A new area of concern for EU countries, meanwhile, is not just the ultra wealthy but also how people who are apparently members of Russia’s middle classes are suddenly finding the huge sums of money needed to buy such visas.

The EU’s Justice Commissioner Vera Jourova, who comes from the former Soviet state of the Czech Republic, is at the vanguard of attempts to close loopholes in the system that she fears allow criminals the freedom of Europe.

Pigeons fly over tourists gathering at Camoes square, Lisbon, on August 2, 2017. / AFP PHOTO / PATRICIA DE MELO MOREIRA (Photo credit should read PATRICIA DE MELO MOREIRA/AFP/Getty Images)
Pigeons fly over tourists gathering at Camoes square, Lisbon, on Aug. 2, 2017. (Patricia De Melo Moreira/AFP/Getty Images)

“It is a big concern when a Russian citizen who has worked his whole life in middle or senior management—where salaries aren’t very high—suddenly has the money to buy citizenship in Malta,” she said.

European states should do more due diligence, Jourova added, and not “enable criminals” have an easy entry to Europe and have the same rights as those who work hard and pay taxes.

“The EU must not become a safe haven for criminals, corruption, and dirty money. We don’t want any trojan horses in the EU.”

Recently it has not just been Russians, but also increasingly Chinese businessmen who have taken advantage of such residency schemes to secure a foothold in Europe.

In Portugal, which offers visas in return for a substantial investment in property, they have made 3,890 applications since 2012 according to real estate company Knight Frank.

Meanwhile in Hungary, which scrapped its controversial program in 2017 after four years in operation, 15,754 Chinese citizens were handed permanent residence permits at a cost of 1.6 billion euros (US$1.8 billion).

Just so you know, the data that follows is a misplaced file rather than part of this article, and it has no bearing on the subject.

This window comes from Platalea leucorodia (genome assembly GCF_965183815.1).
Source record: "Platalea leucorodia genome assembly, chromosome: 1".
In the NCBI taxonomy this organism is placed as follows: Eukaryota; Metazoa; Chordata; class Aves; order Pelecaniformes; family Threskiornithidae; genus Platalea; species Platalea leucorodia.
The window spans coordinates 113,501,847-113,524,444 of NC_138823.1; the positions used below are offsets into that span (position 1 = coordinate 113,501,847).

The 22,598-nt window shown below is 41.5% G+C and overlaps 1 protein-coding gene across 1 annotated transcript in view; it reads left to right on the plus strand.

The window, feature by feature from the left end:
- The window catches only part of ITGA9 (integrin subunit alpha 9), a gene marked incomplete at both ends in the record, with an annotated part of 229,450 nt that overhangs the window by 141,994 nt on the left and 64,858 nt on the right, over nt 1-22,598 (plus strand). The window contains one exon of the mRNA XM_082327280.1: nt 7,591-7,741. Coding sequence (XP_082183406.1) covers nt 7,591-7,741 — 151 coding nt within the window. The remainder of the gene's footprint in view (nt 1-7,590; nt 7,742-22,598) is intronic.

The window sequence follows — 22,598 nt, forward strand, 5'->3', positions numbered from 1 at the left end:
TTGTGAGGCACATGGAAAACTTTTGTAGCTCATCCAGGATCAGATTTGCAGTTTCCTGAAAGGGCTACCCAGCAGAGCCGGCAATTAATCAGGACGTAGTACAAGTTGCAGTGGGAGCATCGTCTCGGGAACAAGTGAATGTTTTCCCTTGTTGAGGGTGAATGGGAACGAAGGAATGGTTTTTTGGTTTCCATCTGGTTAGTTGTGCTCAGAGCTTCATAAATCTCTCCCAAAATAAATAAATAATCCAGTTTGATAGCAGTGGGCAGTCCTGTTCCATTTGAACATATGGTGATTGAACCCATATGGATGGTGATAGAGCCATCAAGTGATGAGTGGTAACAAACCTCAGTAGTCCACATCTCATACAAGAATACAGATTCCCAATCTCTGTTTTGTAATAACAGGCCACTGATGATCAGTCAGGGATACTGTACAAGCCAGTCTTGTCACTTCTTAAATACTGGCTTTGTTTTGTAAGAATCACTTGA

The EU Commission, which acts as the executive arm of the project, does not have the power to outlaw golden visas completely but can take legislative action to toughen up conditions attached to them on security grounds.

Dutch lawmaker Sophie in ‘t Veld, who is deputy leader of the Liberal grouping in the European Parliament, is amongst those going further still and calling for an outright ban on such schemes.

“Saying that this is national competence is not good enough anymore. We need harmonized laws and we need more transparency,” she said.

“We need to stop double standards. Those who come here to work are treated like criminals but those coming here to park their money are treated like kings.”

Anti-corruption campaigners have also warned that the schemes leave Europe wide open to criminals such as money launderers, who get unimpeded travel across the continent, second passports, and a safe haven to escape to.

The Organised Crime and Corruption Reporting Project has said that golden visa programs “represent a potential threat to the fight against cross-border corruption” and should be restricted.

Investigators at the not for profit organization added that “without sufficient integrity checks in place, they constitute an easy back door for the corrupt” to run riot in Europe.

A European Commission spokesman said officials would present a report on “appropriate actions in this area and guidance for Member States, including on the necessary background checks for applicants” by the end of the year.

Nick Gutteridge
Nick Gutteridge